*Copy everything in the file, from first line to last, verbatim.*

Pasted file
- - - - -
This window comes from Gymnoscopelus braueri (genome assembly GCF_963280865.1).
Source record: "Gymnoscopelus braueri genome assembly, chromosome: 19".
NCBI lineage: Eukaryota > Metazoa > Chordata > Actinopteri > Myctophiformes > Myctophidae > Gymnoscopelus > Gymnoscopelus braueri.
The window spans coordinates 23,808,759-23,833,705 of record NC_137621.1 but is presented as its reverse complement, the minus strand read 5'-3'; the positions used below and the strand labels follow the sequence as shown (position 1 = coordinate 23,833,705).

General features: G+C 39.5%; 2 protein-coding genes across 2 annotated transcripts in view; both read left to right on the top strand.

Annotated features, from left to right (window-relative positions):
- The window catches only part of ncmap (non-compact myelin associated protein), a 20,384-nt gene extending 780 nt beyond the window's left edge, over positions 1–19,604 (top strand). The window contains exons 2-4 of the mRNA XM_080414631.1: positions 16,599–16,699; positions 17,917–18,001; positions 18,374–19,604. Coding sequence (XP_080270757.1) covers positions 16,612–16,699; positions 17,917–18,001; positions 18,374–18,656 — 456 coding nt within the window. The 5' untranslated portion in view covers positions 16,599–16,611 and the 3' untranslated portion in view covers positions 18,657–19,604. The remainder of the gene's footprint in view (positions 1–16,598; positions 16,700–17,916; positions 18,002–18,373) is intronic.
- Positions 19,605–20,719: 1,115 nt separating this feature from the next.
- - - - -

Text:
This window comes from Gymnoscopelus braueri (genome assembly GCF_963280865.1).
Source record: "Gymnoscopelus braueri genome assembly, chromosome: 19".
NCBI lineage: Eukaryota > Metazoa > Chordata > Actinopteri > Myctophiformes > Myctophidae > Gymnoscopelus > Gymnoscopelus braueri.
The window spans coordinates 23,808,759-23,833,705 of record NC_137621.1 but is presented as its reverse complement, the minus strand read 5'-3'; the positions used below and the strand labels follow the sequence as shown (position 1 = coordinate 23,833,705).

General features: G+C 39.5%; 2 protein-coding genes across 2 annotated transcripts in view; both read left to right on the top strand.

Annotated features, from left to right (window-relative positions):
- The window catches only part of ncmap (non-compact myelin associated protein), a 20,384-nt gene extending 780 nt beyond the window's left edge, over positions 1–19,604 (top strand). The window contains exons 2-4 of the mRNA XM_080414631.1: positions 16,599–16,699; positions 17,917–18,001; positions 18,374–19,604. Coding sequence (XP_080270757.1) covers positions 16,612–16,699; positions 17,917–18,001; positions 18,374–18,656 — 456 coding nt within the window. The 5' untranslated portion in view covers positions 16,599–16,611 and the 3' untranslated portion in view covers positions 18,657–19,604. The remainder of the gene's footprint in view (positions 1–16,598; positions 16,700–17,916; positions 18,002–18,373) is intronic.
- Positions 19,605–20,719: 1,115 nt separating this feature from the next.